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In Re: Kotaigadu and ors. - Court Judgment

LegalCrystal Citation
SubjectCriminal
CourtChennai
Decided On
Judge
Reported in30Ind.Cas.439
AppellantIn Re: Kotaigadu and ors.
Cases ReferredSubba v. Queen
Excerpt:
.....charge-sheet (vide paragraph 12 of his charge). 8. we must set aside the convictions and sentences and direct the re-trial of the..........we should have to consider what reduction should be made in the joint sentences which the sessions judge has imposed for the two offences.3. we are, however, unable to uphold the conviction. on the one hand, the procedure of the learned sessions judge is illegal as regards the evidence of an important witness (prosecution 'witness no. 11) and on the other, his direction to the jury appears to us to be materially defective and calculated to prejudice the defence.4. prosecution witness no. 11 is or should be a very important witness. he was a peon in attendance on the revenue inspector at the time of the alleged offence, and was himself beaten and driven away. before the committing magistrate he gave a deposition supporting the revenue inspector as to the commission of the.....
Judgment:

1. The appellants have been convicted of offences under Sections 326 and 397, Indian Penal Code. They are said to have waylaid a Revenue Inspector, Prosecution Witness No. 1, and to have wounded and robbed him of his property, causing injuries amounting to grievous hurt. The main offence is, of course, under Section 397, Indian Penal Code.

2. The grievous hurt which constitutes the offence under Section 326, is an integral part of the offence under Section 397, Indian Penal Code, and need not have been made the subject of a separate charge. The first clause of Section 71, Indian Penal Code, precludes the imposition of separate sentences for the two offences and if we were able to uphold the conviction, we should have to consider what reduction should be made in the joint sentences which the Sessions Judge has imposed for the two offences.

3. We are, however, unable to uphold the conviction. On the one hand, the procedure of the learned Sessions Judge is illegal as regards the evidence of an important witness (Prosecution 'Witness No. 11) and on the other, his direction to the Jury appears to us to be materially defective and calculated to prejudice the defence.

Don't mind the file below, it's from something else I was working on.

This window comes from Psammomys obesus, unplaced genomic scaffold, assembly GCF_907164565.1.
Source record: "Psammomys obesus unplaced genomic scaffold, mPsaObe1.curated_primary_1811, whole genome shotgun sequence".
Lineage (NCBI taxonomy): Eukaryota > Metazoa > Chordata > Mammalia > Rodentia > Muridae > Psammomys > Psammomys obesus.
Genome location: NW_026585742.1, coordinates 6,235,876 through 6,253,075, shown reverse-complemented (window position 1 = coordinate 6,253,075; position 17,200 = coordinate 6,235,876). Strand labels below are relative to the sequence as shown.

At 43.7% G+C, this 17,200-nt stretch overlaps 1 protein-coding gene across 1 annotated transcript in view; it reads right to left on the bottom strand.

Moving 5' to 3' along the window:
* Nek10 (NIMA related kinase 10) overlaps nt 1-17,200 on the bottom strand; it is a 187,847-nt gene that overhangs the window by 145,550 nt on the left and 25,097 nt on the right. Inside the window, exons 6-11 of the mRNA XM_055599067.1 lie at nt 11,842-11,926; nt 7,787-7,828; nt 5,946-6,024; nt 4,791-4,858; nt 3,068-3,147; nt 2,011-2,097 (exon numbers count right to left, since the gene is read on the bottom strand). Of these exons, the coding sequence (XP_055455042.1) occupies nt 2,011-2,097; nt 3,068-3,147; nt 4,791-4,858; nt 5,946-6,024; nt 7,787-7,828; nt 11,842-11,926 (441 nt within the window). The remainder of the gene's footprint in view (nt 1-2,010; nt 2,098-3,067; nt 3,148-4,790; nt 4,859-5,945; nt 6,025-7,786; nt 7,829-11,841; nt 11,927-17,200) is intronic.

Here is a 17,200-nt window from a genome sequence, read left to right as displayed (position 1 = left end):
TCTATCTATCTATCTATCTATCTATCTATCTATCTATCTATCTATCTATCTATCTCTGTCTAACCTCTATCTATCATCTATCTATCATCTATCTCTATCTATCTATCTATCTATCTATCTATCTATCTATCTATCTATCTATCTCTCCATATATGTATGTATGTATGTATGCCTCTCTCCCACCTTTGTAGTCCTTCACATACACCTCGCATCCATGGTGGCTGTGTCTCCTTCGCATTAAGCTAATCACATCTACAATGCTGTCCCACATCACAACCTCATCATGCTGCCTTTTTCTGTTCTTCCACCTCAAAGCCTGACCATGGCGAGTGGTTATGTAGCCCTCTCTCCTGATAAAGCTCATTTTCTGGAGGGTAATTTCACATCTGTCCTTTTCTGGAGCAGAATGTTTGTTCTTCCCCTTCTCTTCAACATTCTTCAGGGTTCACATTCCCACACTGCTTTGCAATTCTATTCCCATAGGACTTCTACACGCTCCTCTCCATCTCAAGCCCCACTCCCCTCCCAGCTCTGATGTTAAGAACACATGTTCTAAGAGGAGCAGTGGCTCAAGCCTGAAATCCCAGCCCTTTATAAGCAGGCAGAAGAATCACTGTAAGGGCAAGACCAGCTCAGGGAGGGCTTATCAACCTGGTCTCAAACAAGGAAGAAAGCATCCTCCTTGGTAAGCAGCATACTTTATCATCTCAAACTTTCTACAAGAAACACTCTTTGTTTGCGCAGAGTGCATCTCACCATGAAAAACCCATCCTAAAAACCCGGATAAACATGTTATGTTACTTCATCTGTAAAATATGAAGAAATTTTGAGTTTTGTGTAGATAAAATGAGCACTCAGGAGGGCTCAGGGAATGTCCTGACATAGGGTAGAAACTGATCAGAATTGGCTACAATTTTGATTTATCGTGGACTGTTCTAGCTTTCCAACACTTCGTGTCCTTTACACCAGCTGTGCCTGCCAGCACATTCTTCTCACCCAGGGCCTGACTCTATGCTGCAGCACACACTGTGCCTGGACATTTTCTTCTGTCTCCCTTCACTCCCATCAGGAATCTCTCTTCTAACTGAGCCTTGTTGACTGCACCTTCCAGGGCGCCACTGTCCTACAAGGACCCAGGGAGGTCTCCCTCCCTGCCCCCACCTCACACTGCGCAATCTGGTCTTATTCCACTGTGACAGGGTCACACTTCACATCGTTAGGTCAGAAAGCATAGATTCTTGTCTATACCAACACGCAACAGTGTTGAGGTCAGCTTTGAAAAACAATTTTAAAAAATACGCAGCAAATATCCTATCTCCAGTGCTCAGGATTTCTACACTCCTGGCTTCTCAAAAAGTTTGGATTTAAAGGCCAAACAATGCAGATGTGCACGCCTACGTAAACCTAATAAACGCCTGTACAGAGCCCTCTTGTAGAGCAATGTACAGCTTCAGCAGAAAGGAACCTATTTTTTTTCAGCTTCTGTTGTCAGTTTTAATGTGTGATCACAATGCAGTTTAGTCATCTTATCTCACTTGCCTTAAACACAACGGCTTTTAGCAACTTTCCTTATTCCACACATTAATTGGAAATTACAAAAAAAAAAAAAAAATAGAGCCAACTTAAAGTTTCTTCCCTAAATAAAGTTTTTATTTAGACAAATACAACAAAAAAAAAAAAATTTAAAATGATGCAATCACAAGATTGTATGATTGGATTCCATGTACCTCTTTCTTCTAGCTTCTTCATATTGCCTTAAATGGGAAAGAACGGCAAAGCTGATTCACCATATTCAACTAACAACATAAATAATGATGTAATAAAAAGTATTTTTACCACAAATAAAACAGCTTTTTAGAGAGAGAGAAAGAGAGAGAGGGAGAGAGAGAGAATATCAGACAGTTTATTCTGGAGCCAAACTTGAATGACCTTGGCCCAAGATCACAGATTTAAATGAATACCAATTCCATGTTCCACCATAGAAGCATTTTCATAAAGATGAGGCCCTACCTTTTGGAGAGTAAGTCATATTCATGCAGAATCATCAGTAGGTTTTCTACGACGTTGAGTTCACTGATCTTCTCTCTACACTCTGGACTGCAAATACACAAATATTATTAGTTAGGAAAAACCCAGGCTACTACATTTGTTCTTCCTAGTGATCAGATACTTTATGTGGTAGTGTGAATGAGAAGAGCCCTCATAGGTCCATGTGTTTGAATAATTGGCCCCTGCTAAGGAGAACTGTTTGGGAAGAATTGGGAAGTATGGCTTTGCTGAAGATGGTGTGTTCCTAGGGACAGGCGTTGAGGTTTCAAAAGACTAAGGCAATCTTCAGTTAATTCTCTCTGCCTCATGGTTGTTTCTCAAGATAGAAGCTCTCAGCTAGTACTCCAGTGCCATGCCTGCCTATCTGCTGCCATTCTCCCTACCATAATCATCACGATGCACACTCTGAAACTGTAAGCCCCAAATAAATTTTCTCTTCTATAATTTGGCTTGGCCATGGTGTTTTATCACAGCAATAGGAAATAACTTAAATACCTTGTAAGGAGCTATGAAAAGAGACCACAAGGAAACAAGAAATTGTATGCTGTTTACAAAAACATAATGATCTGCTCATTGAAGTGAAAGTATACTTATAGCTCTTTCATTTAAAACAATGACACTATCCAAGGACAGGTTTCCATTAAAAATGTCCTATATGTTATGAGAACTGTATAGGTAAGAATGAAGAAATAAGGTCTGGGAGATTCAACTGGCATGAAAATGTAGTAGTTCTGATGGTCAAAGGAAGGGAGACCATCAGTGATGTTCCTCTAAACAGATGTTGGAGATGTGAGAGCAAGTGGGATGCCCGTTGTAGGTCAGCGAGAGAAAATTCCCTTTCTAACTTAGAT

4. Prosecution Witness No. 11 is or should be a very important witness. He was a peon in attendance on the Revenue Inspector at the time of the alleged offence, and was himself beaten and driven away. Before the committing Magistrate he gave a deposition supporting the Revenue Inspector as to the commission of the offences but expressing inability to identify his assailants. In the Sessions Court he was simply tendered for cross-examination while at the same time his deposition in the Magistrate's Court was put in and marked as Exhibit J. Admittedly the only section which could be cited to cover, this procedure is Section 238 Criminal Procedure Code, and this is inapplicable for the simple reason that the witness was not produced and examined' as required therein. The same point has been exhaustively dealt with by a Bench of this Court in Subba v. Queen-Empress 9 M.K 83 Kernan Officiating Chief Justice, says: 'The provision is not that the evidence before the Magistrate may be put in as the evidence of the witness if he is tendered for cross-examination, but it is that such evidence before the Magistrate may be treated as evidence in the case, if the witness is examined; that is, examined as a witness, not if lie is cross-examined or tendered for cross-examination.' The course adopted by the Sessions Judge in that case was taken at the instance of the defence: but the learned Chief Justice proceeds to say that had it not been so (and it is not the case here) he would have felt it his duty, apparently on this ground alone, to set aside the conviction.